Image of command output

Using different cmdlets in the pipeline

A number of cmdlets typically combine with other cmdlets to assist in working with objects on the pipeline. These cmdlets accept input via the pipeline, and then they perform services such as grouping, sorting, or filtering the information that comes through the pipeline, before they pass the input to other cmdlets. These cmdlets are:

  • Get-Unique
  • Group-Object
  • Select-Object
  • Sort-Object
  • Tee-Object
  • Where-Object

One of the most important of these pipeline cmdlets is the Where-Object cmdlet. The reason the Where-Object cmdlet is so important is that it filters out the input it receives. It is quite common for a cmdlet to produce a lot of information. For example, the Get-Process cmdlet returns an awful lot of data, only a small portion of which appears in the default display. If I am interested in obtaining information about only processes named svchost on my computer, I could use the Where-Object cmdlet to filter out all of the process objects that did not have a name of svchost.

In the command that follows, I first retrieve a collection of process objects by using the Get-Process cmdlet (one for each process that runs on the computer). I then send these process objects one at a time across the pipeline. When the process arrives on the other side of the pipeline, the Where-Object cmdlet examines each process.

While the Where-Object cmdlet is looking at each process that comes across the pipeline, it uses the $_ automatic variable to represent the current object in the pipeline. Therefore, I use the $_ variable to represent the current object in the pipeline, and I choose to examine the Name property of that object. If the name of the object (represented by the $_ automatic variable) is equal to svchost, the object passes the filter. The code that filters the svchost processes is shown here.

Get-Process | Where-Object { $ -eq ‘svchost’}

There is nothing wrong with using the Where-Object to limit the return of process information to the svchost process. But, in this exact example, the Get-Process cmdlet happens to have a Name parameter that will filter out processes based upon a name. The difference is that when using the Where-Object cmdlet, Get-Process returns information about every process on the system. Then all the process information enters the pipeline, and the Where-Object cmdlet performs the filtering. This is inefficient, and when working against a remote system, it can cause a significant performance hit on the command. The command to return process objects that are named svchost is shown here.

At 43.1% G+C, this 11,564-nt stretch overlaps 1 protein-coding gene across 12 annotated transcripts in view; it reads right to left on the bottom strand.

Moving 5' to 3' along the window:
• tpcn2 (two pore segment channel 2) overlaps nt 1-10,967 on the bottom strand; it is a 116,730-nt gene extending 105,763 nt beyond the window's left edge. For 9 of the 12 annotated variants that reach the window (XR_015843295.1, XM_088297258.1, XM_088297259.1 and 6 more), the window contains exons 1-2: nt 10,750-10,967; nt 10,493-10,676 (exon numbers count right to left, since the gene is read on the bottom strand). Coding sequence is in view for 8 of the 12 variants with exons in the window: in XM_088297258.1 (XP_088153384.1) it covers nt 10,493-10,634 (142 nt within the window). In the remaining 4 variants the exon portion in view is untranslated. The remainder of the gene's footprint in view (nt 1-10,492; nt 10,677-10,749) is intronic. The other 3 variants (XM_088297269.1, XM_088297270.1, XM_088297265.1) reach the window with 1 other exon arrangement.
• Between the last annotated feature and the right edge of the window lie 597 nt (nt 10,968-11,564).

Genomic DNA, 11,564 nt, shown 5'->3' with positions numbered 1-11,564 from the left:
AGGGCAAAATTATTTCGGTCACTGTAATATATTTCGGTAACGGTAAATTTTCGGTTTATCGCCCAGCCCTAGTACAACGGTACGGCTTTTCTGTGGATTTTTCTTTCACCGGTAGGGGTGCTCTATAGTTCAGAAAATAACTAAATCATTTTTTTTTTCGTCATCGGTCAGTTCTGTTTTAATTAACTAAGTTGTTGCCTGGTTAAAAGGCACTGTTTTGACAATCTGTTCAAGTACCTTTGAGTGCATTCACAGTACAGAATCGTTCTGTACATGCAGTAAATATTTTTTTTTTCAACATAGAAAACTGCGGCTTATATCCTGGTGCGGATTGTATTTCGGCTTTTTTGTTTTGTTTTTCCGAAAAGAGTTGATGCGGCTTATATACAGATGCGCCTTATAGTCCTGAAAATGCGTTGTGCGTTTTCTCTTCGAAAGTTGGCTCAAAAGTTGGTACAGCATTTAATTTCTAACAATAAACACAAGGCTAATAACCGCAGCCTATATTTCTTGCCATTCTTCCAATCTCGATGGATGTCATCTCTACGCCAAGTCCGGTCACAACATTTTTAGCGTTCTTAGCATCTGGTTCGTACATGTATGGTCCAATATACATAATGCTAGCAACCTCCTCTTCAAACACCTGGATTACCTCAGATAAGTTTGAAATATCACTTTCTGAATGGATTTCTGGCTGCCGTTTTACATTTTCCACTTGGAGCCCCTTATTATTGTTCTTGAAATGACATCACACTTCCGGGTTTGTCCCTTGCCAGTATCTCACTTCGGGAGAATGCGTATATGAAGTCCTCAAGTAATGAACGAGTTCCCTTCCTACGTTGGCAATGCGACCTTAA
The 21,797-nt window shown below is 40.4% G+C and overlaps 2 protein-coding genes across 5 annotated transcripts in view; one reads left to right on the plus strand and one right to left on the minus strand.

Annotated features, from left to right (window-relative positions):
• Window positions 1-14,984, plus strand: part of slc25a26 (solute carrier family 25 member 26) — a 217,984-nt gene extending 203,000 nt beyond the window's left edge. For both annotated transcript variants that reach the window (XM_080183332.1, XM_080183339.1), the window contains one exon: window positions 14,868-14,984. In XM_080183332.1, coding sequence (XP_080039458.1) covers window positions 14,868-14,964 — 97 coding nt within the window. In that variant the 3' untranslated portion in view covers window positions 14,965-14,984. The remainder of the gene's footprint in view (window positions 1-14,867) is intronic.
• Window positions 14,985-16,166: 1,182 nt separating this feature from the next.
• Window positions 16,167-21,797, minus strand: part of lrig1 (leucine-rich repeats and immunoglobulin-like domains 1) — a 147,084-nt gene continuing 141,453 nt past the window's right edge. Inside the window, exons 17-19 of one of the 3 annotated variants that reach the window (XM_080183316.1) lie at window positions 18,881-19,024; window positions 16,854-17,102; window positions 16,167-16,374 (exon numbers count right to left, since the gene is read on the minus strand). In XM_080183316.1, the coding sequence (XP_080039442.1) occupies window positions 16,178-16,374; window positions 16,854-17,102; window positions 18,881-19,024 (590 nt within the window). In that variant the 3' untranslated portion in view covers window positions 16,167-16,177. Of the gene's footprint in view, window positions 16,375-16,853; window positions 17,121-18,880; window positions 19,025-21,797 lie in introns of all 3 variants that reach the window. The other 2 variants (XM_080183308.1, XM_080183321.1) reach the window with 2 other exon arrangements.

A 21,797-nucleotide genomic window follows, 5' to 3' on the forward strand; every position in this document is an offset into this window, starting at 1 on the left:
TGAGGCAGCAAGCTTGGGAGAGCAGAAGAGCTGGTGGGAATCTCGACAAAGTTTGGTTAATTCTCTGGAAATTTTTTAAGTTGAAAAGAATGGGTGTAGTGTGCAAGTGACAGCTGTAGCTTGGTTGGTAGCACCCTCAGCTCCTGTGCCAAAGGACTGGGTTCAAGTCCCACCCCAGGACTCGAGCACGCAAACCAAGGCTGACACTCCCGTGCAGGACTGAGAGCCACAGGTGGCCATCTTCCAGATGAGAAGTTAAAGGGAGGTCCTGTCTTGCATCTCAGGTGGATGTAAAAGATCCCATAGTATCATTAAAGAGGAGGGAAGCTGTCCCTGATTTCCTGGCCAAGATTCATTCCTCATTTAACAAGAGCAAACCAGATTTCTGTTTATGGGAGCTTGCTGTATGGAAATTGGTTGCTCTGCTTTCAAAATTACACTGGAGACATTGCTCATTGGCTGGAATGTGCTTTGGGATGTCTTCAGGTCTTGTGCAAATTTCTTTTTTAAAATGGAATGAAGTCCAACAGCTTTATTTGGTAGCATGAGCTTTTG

Get-Process -Name svchost

If I am curious about the difference in performance between using the Where-Object or using the Name parameter, I can use the Measure-Command cmdlet to determine which command is fastest. The syntax to measure the two commands is shown here.

measure-command { Get-Process | Where-Object { $ -eq ‘svchost’} }

measure-command { Get-Process -Name svchost }

The image that follows illustrates using the Measure-command cmdlet and the associated output from those commands.

 Image of command output

On my system, the command using the Where-Object cmdlet takes 24 milliseconds, and the command that does not use the pipeline takes 1 millisecond. The Measure-Command cmdlet is not accurate with subsecond measurements, and in reality, there is no difference between 1 millisecond and 24 milliseconds. If using one command instead of the other command causes you to pause and consider the syntax, your performance gain is lost. However, if you are querying for svchost information from 1000 servers that are distributed across the network, the differences are likely to become pronounced, and there could be a larger time difference between the two commands.

DG, that is all there is to using the pipeline and filtering out data. Pipeline Week will continue tomorrow when I will talk about sorting objects.

I invite you to follow me on Twitter and Facebook. If you have any questions, send email to me at, or post your questions on the Official Scripting Guys Forum. See you tomorrow. Until then, peace.

Ed Wilson, Microsoft Scripting Guy